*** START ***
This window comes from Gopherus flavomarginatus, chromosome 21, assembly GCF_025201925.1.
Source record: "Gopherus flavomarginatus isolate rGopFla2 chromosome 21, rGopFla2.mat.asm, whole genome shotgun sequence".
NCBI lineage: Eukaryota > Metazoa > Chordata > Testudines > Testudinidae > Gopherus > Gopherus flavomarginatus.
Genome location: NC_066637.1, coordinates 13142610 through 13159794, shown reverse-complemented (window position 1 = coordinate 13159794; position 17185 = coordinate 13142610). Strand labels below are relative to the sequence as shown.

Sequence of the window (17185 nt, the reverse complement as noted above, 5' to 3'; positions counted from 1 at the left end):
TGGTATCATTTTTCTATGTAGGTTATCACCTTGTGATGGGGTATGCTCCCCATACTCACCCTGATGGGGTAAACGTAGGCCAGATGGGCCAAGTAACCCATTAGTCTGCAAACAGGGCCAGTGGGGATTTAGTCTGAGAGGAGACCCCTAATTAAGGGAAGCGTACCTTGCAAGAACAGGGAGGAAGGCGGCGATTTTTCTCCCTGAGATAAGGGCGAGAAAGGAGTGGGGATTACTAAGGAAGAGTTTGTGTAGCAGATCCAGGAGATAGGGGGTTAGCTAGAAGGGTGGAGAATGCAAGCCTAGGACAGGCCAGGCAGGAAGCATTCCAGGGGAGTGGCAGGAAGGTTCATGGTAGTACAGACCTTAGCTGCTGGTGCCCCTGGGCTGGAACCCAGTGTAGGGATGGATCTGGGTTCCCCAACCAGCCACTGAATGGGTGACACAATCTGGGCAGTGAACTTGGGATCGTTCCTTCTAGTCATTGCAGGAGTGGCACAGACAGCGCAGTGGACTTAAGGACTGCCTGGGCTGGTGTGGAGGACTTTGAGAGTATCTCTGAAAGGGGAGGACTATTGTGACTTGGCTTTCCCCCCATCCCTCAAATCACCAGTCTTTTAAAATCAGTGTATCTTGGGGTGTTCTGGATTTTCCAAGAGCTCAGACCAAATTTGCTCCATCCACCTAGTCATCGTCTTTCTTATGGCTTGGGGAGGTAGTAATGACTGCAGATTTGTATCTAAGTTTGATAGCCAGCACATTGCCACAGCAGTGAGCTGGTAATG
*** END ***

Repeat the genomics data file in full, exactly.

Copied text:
This window comes from Gopherus flavomarginatus, chromosome 21, assembly GCF_025201925.1.
Source record: "Gopherus flavomarginatus isolate rGopFla2 chromosome 21, rGopFla2.mat.asm, whole genome shotgun sequence".
NCBI lineage: Eukaryota > Metazoa > Chordata > Testudines > Testudinidae > Gopherus > Gopherus flavomarginatus.
Genome location: NC_066637.1, coordinates 13142610 through 13159794, shown reverse-complemented (window position 1 = coordinate 13159794; position 17185 = coordinate 13142610). Strand labels below are relative to the sequence as shown.

Sequence of the window (17185 nt, the reverse complement as noted above, 5' to 3'; positions counted from 1 at the left end):
TGGTATCATTTTTCTATGTAGGTTATCACCTTGTGATGGGGTATGCTCCCCATACTCACCCTGATGGGGTAAACGTAGGCCAGATGGGCCAAGTAACCCATTAGTCTGCAAACAGGGCCAGTGGGGATTTAGTCTGAGAGGAGACCCCTAATTAAGGGAAGCGTACCTTGCAAGAACAGGGAGGAAGGCGGCGATTTTTCTCCCTGAGATAAGGGCGAGAAAGGAGTGGGGATTACTAAGGAAGAGTTTGTGTAGCAGATCCAGGAGATAGGGGGTTAGCTAGAAGGGTGGAGAATGCAAGCCTAGGACAGGCCAGGCAGGAAGCATTCCAGGGGAGTGGCAGGAAGGTTCATGGTAGTACAGACCTTAGCTGCTGGTGCCCCTGGGCTGGAACCCAGTGTAGGGATGGATCTGGGTTCCCCAACCAGCCACTGAATGGGTGACACAATCTGGGCAGTGAACTTGGGATCGTTCCTTCTAGTCATTGCAGGAGTGGCACAGACAGCGCAGTGGACTTAAGGACTGCCTGGGCTGGTGTGGAGGACTTTGAGAGTATCTCTGAAAGGGGAGGACTATTGTGACTTGGCTTTCCCCCCATCCCTCAAATCACCAGTCTTTTAAAATCAGTGTATCTTGGGGTGTTCTGGATTTTCCAAGAGCTCAGACCAAATTTGCTCCATCCACCTAGTCATCGTCTTTCTTATGGCTTGGGGAGGTAGTAATGACTGCAGATTTGTATCTAAGTTTGATAGCCAGCACATTGCCACAGCAGTGAGCTGGTAATG